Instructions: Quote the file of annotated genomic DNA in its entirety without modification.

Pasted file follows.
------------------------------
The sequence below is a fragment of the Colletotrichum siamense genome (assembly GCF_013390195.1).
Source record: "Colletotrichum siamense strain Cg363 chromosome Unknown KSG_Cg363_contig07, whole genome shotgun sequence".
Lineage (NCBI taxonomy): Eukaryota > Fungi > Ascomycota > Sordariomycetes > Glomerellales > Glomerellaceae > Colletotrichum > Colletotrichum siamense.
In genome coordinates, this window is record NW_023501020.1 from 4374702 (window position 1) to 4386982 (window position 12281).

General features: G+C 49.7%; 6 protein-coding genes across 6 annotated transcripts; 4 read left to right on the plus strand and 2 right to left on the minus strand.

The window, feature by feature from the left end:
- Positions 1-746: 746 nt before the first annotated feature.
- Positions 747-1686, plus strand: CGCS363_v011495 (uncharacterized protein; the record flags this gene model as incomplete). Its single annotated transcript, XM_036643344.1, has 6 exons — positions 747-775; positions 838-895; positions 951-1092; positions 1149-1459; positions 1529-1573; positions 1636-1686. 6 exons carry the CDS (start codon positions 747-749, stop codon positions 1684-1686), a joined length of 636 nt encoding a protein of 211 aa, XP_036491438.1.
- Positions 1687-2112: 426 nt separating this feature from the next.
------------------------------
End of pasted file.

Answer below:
The sequence below is a fragment of the Colletotrichum siamense genome (assembly GCF_013390195.1).
Source record: "Colletotrichum siamense strain Cg363 chromosome Unknown KSG_Cg363_contig07, whole genome shotgun sequence".
Lineage (NCBI taxonomy): Eukaryota > Fungi > Ascomycota > Sordariomycetes > Glomerellales > Glomerellaceae > Colletotrichum > Colletotrichum siamense.
In genome coordinates, this window is record NW_023501020.1 from 4374702 (window position 1) to 4386982 (window position 12281).

General features: G+C 49.7%; 6 protein-coding genes across 6 annotated transcripts; 4 read left to right on the plus strand and 2 right to left on the minus strand.

The window, feature by feature from the left end:
- Positions 1-746: 746 nt before the first annotated feature.
- Positions 747-1686, plus strand: CGCS363_v011495 (uncharacterized protein; the record flags this gene model as incomplete). Its single annotated transcript, XM_036643344.1, has 6 exons — positions 747-775; positions 838-895; positions 951-1092; positions 1149-1459; positions 1529-1573; positions 1636-1686. 6 exons carry the CDS (start codon positions 747-749, stop codon positions 1684-1686), a joined length of 636 nt encoding a protein of 211 aa, XP_036491438.1.
- Positions 1687-2112: 426 nt separating this feature from the next.